Ny Carlsberg Glyptothek, Copenhagen. “Danaide” ( 1901 ) by Auguste Rodin. Wikicommons/ Wolfgang Sauber. Some rights reserved.
originally published at OpenDemocracy
by COSTAS DOUZINAS 26 March 2016
The 1951 Geneva Convention on Political Asylum was a typical creation of the Cold War: the system cannot deal with the huge population flows now permanently characteristic of our world.
Asylum and protection for the persecuted is an old and honorable tradition. Throughout history, temples and cities have been places of protection. The tradition started with the six ‘cities of refuge’ listed in the Priestly and Deuteronomy codes of the Old Testament and with the supplication rituals in Ancient Greece. The Jewish cities were places of refuge for those persecuted for crimes, usually homicide. Priests would question the supplicant and, if the criminal act was not intentional, the city would offer protection from the relatives of the victim who wanted to exercise the age-old law of lex talionis—an eye for an eye. Asylum was granted only to refugees from Europe who had fled their home country before 1951 and was extended to all refugees only in 1967. It allowed Western Europe to offer protection to people persecuted by the newly established communist regimes.
A similar institution existed in Ancient Greece. Someone who had committed a crime or was persecuted could ask for a-sylum– etymologically protection from harm. The request was made to a temple or city. The supplicant had to perform a certain ritual which placed him under the protection of the Gods, in particular the Ikesios or Hospitable Zeus. Examples of supplication are found in Homer while The Supplicants, Aeschylus masterpiece, describes the ritual and political operation of the institution.
The fifty daughters of King Danaos fleeing the proposed incestuous marriage with the sons of King Aegyptos seek asylum in the city of Argos from its King Pelasgos. The prudent king hesitates initially, fearing that the barbarians might attack the city to abduct the maidens. But if he does not offer protection, he will offend Ikesios Zeus and will bring a curse on the city. The King brings the issue to the assembly of the demos, which votes to grant asylum. The city accepts the Danaids, protects them from evil and, as a result, Zeus blesses Argos.
After the consolidation of the modern state, asylum and the politics of refuge became a privilege granted by the sovereign as a sign of mercy. In reality however protection was no longer just a moral obligation. It became a tool in ideological rivalries. The famous 1951 Geneva Convention on Political Asylum was a typical creation of the Cold War. Asylum was granted only to refugees from Europe who had fled their home country before 1951 and was extended to all refugees only in 1967. It allowed Western Europe to offer protection to people persecuted by the newly established communist regimes. This is why the Convention stipulates that those protected must have fled their country of nationality because of a “well-founded fear of persecution” because of their race, religion or political views. The Convention creates an individualized process of examination of applications for asylum excluding from its purview those who flee for non-Convention reasons — such as discrimination on grounds of sexual orientation – or economic migrants who try to improve their lives. Asylum thus became a legal institution but its scope and extension was seriously restricted. The Geneva system cannot deal with the huge population flows that have become a permanent characteristic of our world.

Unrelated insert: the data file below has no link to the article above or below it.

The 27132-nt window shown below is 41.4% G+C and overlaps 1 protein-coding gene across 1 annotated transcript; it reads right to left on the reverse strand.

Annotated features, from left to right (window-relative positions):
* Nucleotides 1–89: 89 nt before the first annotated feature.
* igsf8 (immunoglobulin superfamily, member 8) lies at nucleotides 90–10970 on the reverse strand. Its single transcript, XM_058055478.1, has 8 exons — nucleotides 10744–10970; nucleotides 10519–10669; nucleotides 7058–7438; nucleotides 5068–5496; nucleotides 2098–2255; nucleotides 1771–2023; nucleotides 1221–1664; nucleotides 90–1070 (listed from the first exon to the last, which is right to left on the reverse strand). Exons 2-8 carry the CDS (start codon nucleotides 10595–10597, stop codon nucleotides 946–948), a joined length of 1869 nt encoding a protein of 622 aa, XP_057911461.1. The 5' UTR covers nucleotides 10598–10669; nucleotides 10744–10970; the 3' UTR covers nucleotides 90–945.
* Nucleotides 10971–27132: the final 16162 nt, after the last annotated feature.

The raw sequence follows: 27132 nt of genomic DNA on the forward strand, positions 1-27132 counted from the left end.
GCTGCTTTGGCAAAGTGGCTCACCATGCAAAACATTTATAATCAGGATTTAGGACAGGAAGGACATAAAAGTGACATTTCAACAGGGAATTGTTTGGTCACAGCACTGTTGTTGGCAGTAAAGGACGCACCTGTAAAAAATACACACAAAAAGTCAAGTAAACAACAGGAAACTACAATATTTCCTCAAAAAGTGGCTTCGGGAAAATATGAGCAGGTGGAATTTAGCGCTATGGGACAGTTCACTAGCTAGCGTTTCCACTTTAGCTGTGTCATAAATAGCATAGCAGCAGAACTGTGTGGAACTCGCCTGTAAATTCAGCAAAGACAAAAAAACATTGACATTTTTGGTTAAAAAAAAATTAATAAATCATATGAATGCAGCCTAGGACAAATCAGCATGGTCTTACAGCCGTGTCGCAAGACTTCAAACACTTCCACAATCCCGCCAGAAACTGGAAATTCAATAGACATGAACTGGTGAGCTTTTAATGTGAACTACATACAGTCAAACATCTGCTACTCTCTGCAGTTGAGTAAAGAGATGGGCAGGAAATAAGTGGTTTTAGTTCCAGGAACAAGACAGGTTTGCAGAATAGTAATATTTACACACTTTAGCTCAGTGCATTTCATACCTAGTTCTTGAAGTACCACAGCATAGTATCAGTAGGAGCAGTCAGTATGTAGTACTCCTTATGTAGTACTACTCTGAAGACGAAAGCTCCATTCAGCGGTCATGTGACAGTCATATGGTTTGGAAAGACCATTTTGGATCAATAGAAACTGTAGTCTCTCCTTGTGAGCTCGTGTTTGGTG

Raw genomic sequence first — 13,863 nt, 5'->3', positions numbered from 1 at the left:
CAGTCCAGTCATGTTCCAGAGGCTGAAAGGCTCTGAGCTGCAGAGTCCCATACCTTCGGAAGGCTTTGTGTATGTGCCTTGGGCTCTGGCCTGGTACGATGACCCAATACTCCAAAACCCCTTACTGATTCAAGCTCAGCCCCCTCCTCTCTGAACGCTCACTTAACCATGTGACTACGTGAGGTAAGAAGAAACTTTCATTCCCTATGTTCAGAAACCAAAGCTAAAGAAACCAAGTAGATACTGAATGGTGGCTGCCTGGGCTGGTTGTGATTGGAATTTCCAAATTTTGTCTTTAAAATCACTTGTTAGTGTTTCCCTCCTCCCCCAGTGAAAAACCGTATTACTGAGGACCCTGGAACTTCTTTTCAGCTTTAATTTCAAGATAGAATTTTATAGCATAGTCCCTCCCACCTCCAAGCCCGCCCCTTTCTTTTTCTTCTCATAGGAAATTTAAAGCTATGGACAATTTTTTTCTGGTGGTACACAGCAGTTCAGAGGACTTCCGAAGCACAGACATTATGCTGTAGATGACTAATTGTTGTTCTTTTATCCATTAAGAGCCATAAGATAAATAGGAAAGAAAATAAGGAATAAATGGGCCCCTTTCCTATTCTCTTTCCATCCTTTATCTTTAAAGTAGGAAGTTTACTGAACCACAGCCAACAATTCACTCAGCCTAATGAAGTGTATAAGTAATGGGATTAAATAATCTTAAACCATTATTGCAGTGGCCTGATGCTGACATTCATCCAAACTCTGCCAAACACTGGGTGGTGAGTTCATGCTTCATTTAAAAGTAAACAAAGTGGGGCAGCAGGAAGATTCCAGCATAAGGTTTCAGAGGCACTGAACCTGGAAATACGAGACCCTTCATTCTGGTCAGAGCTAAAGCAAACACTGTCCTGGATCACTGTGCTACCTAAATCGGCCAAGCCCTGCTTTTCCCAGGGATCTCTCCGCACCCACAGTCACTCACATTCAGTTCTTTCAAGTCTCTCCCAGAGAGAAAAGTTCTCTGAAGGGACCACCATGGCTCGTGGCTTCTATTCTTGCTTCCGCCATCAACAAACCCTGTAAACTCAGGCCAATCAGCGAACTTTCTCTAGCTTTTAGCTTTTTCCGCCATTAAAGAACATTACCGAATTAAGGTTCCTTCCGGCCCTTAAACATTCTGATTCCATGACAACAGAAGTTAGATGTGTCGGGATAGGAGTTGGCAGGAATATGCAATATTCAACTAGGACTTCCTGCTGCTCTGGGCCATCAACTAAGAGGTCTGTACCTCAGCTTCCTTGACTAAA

A new International
Cities have always been the physical place of asylum and protection for the persecuted. Within the urban web, anonymity and the protection of privacy allows the traumatized refugees to gradually acquire the necessary means in order to start life again. Before the consolidation of state sovereignty, the Italian, Hanseatic and Ottoman cities — the matrices of European urbanization — offered asylum to the persecuted. More recently, a number of great intellectuals such as Jacques Derrida, Pierre Bourdieu, Toni Morison and Salman Rushdie founded in Strasburg in 1994 a contemporary network of ‘cities of refuge’. They aimed to protect oppressed intellectuals. At the time of the initiative, artists and writers were persecuted by the new Islamic regime in Algeria. Soon, great cities like Barcelona, Hamburg and Liverpool participated in the initiative and a network of cities of refuge and hospitality of persecuted intellectuals was created. Today an international organization of such cities exists. However it has become inactive recently and its focus remains the protection of people of arts and letters.